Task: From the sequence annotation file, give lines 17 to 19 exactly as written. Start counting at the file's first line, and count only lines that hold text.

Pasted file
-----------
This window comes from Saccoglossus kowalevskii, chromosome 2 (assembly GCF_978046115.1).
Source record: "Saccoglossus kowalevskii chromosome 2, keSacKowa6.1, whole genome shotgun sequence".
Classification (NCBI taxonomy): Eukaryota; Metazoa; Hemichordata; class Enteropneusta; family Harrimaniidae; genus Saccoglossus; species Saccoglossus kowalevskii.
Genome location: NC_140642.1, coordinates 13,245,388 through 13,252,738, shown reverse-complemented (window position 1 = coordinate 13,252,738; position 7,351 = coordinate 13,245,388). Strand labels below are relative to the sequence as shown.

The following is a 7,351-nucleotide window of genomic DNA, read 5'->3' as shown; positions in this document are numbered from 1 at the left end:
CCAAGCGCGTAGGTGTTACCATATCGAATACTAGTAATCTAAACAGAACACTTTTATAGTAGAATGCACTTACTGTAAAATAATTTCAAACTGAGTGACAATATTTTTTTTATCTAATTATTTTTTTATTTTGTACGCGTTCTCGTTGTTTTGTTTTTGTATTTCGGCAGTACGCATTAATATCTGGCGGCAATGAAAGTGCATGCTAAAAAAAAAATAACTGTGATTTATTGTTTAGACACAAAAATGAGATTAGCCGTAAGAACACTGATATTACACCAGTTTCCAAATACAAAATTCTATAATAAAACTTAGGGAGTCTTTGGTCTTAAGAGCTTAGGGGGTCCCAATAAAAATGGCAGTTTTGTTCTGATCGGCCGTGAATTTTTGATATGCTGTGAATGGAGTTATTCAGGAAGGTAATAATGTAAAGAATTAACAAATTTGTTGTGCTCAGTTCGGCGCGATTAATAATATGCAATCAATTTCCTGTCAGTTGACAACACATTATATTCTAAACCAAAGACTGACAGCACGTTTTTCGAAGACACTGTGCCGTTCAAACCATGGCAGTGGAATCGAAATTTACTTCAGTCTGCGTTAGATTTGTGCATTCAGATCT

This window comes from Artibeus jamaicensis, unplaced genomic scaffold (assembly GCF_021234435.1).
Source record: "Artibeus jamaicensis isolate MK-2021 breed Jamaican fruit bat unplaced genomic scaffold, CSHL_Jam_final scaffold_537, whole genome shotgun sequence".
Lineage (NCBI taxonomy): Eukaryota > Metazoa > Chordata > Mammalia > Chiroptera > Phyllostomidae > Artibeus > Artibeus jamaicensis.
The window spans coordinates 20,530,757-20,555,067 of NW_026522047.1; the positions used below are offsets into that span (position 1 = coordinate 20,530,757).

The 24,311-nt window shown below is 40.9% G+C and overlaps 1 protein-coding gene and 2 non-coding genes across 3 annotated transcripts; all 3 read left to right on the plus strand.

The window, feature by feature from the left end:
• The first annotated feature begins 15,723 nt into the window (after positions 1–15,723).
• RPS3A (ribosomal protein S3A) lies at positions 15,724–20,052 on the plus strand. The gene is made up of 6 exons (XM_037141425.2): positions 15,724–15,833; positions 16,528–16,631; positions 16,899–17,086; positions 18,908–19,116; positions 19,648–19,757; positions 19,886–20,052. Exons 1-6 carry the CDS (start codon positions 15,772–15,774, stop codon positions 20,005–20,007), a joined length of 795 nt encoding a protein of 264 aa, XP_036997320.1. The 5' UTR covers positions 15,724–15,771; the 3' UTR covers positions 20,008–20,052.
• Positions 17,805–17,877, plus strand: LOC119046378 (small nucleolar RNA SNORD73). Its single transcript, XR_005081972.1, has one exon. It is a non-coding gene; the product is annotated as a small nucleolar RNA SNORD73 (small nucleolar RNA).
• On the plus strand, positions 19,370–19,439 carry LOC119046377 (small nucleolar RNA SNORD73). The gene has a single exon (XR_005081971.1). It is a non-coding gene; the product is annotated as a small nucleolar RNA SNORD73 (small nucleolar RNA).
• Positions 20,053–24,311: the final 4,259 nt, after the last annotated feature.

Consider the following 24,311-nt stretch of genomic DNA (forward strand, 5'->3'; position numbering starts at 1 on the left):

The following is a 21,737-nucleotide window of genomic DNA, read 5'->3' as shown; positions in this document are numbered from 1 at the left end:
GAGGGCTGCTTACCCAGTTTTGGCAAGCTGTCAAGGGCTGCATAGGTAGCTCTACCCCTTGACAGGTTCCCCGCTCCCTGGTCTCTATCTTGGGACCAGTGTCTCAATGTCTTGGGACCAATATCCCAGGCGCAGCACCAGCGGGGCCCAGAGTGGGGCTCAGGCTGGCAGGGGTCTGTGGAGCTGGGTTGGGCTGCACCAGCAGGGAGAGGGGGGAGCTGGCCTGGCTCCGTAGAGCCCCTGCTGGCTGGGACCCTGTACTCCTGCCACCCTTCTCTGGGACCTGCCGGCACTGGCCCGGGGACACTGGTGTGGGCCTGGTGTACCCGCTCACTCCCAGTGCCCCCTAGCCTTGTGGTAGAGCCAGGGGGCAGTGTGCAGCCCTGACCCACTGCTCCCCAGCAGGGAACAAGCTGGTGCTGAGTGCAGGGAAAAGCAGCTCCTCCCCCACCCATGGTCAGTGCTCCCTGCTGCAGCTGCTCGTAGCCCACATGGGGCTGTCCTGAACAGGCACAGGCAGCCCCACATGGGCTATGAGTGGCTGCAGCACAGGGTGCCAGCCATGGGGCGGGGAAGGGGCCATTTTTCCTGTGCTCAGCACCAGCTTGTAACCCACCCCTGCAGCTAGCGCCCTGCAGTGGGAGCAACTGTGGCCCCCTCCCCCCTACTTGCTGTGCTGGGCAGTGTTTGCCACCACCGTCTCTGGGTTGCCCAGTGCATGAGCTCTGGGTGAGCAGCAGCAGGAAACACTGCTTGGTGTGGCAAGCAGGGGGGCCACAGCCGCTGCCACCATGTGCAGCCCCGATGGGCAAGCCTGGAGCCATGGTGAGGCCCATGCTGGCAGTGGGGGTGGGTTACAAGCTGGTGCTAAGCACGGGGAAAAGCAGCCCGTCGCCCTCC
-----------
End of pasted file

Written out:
• Positions 20,053–24,311: the final 4,259 nt, after the last annotated feature.

Consider the following 24,311-nt stretch of genomic DNA (forward strand, 5'->3'; position numbering starts at 1 on the left):

The following is a 21,737-nucleotide window of genomic DNA, read 5'->3' as shown; positions in this document are numbered from 1 at the left end: